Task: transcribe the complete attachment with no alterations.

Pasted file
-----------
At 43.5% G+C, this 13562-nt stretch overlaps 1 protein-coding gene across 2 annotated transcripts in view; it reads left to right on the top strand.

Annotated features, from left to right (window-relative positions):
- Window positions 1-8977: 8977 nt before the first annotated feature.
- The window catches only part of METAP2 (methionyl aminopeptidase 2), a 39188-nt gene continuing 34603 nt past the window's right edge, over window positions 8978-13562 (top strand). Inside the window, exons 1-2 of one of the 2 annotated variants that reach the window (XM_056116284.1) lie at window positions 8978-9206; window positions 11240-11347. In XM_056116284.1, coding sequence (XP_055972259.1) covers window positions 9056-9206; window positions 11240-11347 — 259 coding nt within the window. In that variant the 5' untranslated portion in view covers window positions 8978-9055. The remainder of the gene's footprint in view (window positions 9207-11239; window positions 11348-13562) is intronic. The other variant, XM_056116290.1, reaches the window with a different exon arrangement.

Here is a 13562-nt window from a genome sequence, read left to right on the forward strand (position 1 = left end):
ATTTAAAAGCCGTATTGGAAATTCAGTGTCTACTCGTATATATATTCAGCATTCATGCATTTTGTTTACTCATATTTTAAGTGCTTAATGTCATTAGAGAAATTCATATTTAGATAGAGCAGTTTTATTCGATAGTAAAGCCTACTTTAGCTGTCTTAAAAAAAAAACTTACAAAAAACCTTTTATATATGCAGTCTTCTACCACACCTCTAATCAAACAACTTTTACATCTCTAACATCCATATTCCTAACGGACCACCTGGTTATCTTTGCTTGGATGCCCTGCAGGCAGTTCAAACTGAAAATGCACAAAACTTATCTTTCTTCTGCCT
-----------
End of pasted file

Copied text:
At 43.5% G+C, this 13562-nt stretch overlaps 1 protein-coding gene across 2 annotated transcripts in view; it reads left to right on the top strand.

Annotated features, from left to right (window-relative positions):
- Window positions 1-8977: 8977 nt before the first annotated feature.
- The window catches only part of METAP2 (methionyl aminopeptidase 2), a 39188-nt gene continuing 34603 nt past the window's right edge, over window positions 8978-13562 (top strand). Inside the window, exons 1-2 of one of the 2 annotated variants that reach the window (XM_056116284.1) lie at window positions 8978-9206; window positions 11240-11347. In XM_056116284.1, coding sequence (XP_055972259.1) covers window positions 9056-9206; window positions 11240-11347 — 259 coding nt within the window. In that variant the 5' untranslated portion in view covers window positions 8978-9055. The remainder of the gene's footprint in view (window positions 9207-11239; window positions 11348-13562) is intronic. The other variant, XM_056116290.1, reaches the window with a different exon arrangement.

Here is a 13562-nt window from a genome sequence, read left to right on the forward strand (position 1 = left end):
ATTTAAAAGCCGTATTGGAAATTCAGTGTCTACTCGTATATATATTCAGCATTCATGCATTTTGTTTACTCATATTTTAAGTGCTTAATGTCATTAGAGAAATTCATATTTAGATAGAGCAGTTTTATTCGATAGTAAAGCCTACTTTAGCTGTCTTAAAAAAAAAACTTACAAAAAACCTTTTATATATGCAGTCTTCTACCACACCTCTAATCAAACAACTTTTACATCTCTAACATCCATATTCCTAACGGACCACCTGGTTATCTTTGCTTGGATGCCCTGCAGGCAGTTCAAACTGAAAATGCACAAAACTTATCTTTCTTCTGCCT